DVD Review: Tiny Toon Adventures – Season 1, Vol. 1

Warner Home Entertainment

Release Date: July 29th, 2008
MSRP: $44.98

I can remember the first time I saw the Tiny Toons: I was still in college. I had no afternoon classes on Thursdays and was sitting home. I started flipping through the channels, looking for something worthy of my attention. To my delight, I came across what appeared to be a modern version of the cartoons I grew up on! I loved the original Looney Tunes, so it was with some trepidation that I watched these new ones (teenagers may have no time for cartoons, but kids and college students dig them mightily). I worried more than a little that these newbies would fall short and perhaps even tarnish my cherished memories. My fears proved to be unfounded.
Warner had done it again.
Tiny Toons is part reworking, part sequel, of the Looney Tunes so many of us watched as children. What we get here are characters that are similar to the original crew (Buster Bunny is close to bugs, Montana Max= Yosemite Sam).
While it would have been easy to offer up cheap imitations, these new characters are worthy heirs to the Warner Animation throne. The new crew is full of spunk and energy. The voices are outstanding and the music is great (Like the originals, a full orchestra is used).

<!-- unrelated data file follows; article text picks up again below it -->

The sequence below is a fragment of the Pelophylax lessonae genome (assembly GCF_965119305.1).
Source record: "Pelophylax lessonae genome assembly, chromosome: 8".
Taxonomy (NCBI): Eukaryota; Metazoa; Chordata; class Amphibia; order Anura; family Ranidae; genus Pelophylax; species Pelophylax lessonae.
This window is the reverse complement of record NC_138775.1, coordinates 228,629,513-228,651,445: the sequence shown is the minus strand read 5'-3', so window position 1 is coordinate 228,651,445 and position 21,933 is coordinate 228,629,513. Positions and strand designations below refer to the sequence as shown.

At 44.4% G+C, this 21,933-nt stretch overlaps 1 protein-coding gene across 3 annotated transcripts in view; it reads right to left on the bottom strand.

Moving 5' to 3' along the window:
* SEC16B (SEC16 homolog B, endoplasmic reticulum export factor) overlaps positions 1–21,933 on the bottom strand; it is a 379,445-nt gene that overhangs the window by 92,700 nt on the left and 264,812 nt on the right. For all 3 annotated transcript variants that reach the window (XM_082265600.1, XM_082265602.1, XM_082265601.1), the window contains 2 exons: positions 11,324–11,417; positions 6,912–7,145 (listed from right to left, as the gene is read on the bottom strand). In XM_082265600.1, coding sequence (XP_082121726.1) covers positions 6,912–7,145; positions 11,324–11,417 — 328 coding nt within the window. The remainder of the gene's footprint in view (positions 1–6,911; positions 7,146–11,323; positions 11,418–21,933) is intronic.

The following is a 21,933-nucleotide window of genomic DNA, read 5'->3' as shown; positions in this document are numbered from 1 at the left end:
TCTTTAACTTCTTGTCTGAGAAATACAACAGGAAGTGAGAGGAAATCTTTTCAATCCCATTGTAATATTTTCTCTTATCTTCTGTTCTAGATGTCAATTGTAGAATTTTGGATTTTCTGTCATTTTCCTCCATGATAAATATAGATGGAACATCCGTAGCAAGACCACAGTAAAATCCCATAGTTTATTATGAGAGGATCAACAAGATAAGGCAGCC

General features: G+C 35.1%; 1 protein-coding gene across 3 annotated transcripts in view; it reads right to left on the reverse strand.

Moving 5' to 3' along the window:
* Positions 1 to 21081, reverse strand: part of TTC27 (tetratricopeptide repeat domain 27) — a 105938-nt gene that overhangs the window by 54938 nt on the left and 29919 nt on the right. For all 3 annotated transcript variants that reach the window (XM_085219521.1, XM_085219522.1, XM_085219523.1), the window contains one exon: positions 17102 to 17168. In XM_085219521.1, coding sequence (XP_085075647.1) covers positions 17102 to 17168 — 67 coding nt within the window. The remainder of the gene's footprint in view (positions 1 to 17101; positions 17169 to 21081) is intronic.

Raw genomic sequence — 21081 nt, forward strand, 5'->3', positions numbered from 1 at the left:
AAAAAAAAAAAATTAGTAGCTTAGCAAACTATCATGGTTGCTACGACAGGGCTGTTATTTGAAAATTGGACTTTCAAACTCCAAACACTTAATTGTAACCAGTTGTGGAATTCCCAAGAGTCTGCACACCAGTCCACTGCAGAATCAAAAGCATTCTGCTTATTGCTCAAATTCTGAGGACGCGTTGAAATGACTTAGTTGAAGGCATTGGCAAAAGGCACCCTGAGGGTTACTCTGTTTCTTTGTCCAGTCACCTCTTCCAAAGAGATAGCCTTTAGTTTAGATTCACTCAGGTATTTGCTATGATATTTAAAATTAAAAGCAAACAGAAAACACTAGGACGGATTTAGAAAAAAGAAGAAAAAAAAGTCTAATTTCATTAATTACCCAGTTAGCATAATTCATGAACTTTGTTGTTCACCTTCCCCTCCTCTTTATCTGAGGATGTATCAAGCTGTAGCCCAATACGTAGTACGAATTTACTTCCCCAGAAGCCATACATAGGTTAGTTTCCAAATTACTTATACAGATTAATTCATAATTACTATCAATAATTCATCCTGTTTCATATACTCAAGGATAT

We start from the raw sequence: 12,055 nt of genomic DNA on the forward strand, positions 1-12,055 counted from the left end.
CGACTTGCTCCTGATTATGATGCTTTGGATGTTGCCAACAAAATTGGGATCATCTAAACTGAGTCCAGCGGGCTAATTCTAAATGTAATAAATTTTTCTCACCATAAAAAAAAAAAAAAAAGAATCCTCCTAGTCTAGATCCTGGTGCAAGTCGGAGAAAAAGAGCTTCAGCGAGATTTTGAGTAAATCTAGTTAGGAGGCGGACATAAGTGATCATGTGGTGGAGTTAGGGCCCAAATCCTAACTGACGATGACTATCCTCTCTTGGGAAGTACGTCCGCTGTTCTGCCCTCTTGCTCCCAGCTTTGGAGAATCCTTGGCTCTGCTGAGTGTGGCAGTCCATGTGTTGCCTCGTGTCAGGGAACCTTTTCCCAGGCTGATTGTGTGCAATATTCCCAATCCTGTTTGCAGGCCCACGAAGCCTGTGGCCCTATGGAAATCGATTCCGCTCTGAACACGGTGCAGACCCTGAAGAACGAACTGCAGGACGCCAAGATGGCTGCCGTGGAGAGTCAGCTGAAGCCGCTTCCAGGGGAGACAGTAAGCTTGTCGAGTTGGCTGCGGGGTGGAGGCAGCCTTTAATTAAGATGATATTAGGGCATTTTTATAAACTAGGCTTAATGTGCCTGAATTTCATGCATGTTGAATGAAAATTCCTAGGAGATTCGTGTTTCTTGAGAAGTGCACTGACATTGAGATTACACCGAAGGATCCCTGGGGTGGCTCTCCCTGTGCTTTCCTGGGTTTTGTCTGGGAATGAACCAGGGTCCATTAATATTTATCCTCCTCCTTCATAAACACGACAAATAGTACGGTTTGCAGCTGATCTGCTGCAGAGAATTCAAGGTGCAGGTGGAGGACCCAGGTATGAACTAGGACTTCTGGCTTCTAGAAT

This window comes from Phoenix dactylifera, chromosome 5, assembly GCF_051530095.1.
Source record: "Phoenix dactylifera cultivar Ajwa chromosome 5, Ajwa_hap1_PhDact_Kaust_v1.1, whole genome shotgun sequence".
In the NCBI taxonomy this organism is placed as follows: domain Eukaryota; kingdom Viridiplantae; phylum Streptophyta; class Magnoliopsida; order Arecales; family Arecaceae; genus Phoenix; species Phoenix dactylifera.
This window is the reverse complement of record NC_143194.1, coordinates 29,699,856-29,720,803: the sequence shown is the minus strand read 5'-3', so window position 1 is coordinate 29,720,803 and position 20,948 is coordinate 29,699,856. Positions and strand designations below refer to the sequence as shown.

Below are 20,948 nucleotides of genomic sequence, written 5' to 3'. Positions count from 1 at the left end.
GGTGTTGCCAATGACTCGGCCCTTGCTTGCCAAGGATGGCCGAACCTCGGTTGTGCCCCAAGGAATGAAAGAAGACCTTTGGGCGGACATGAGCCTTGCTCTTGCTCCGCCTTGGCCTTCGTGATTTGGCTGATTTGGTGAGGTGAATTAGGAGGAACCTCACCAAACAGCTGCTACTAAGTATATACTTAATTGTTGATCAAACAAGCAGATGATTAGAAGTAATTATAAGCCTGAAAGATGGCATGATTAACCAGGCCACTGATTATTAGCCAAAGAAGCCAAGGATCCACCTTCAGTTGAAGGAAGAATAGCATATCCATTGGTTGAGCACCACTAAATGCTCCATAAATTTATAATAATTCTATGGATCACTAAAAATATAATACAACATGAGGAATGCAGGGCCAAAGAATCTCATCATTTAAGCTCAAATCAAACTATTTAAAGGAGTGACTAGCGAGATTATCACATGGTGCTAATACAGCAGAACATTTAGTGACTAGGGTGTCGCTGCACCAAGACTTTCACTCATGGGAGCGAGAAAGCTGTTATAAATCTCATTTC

The Tiny Toons debuted in 1990 and were the start of an impressive revival of the Warner Studios animation department. After TTs came Pinky and the Brain, the Animaniacs as well as Batman, Superman and several other DC superhero series.
Volume one contains 35 episodes, each 22 minutes in length, and the quality is solid all the way through. There are a few that seem dated, but most hold up very nicely.
One gripe I do have is the use of two-sided DVDs. These are a pain to handle and seem more likely to become scratched over time, especially considering children will almost certainly handle them.
Extras: We get one featurette: From Looney Tunes to Tiny Toons: A Wacky Evolution. This runs twenty-two minutes and offers comments from the creative team, as well as some from the children and other relatives of the Looney Tunes crew. It features some wonderful vintage clips that will tickle anyone old enough to remember the originals. A nice piece, I only wish it were longer.
With the Tiny Toons, Warner embraces its past while moving into the future. Children and adults alike will be delighted with Babs and Buster Bunny, Plucky Duck and the rest of the gang.
Jeremy Lynch
For more reviews from myself, and the rest of the Crimespree crew, check out the index of reviews.